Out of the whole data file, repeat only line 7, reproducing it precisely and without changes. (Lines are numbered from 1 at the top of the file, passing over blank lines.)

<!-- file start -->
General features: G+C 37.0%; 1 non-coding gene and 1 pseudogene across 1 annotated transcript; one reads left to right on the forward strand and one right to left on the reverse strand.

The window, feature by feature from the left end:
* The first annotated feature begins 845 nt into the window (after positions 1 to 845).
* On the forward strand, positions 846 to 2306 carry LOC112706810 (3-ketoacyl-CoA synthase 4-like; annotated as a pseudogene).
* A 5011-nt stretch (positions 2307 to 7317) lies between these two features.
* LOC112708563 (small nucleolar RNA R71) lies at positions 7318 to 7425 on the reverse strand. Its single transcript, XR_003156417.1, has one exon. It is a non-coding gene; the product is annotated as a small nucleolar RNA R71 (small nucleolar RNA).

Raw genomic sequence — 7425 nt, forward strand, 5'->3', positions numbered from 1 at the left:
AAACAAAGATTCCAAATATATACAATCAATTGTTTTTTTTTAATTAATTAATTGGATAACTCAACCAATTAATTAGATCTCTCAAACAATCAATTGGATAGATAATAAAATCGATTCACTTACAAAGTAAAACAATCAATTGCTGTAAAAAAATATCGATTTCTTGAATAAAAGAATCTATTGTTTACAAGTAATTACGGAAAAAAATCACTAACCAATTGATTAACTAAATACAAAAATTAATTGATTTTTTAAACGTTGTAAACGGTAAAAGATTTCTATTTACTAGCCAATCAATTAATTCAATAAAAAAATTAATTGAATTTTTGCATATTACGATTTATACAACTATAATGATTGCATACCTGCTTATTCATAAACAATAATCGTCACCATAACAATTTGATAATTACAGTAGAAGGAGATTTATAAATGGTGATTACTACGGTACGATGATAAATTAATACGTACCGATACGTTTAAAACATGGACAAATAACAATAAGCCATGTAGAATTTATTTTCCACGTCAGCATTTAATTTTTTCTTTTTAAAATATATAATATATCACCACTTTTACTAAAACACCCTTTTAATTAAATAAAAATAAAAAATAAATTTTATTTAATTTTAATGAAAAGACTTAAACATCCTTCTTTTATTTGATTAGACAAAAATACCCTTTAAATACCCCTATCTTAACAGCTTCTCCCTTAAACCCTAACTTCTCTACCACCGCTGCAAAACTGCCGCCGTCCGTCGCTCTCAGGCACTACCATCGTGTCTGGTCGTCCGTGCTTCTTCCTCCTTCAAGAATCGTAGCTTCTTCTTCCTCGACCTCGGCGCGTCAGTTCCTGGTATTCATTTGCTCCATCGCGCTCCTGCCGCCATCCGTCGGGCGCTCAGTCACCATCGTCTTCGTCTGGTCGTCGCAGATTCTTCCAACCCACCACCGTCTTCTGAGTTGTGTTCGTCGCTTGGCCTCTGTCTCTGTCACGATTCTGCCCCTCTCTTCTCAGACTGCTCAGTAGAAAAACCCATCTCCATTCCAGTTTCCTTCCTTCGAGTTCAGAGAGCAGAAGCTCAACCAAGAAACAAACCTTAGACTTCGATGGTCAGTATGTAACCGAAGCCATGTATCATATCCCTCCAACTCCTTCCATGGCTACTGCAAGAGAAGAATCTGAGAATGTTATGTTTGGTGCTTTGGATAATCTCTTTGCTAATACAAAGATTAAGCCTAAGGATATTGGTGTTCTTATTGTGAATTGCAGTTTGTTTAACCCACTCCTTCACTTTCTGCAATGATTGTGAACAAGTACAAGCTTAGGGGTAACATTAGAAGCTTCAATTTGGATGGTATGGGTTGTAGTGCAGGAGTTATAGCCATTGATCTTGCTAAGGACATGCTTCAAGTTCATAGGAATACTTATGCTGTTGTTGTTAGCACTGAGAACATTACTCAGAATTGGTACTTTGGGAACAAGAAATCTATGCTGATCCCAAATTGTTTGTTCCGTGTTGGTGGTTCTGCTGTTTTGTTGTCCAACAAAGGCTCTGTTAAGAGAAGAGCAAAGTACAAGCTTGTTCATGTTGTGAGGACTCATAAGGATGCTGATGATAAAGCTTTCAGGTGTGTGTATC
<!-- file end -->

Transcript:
Raw genomic sequence — 7425 nt, forward strand, 5'->3', positions numbered from 1 at the left: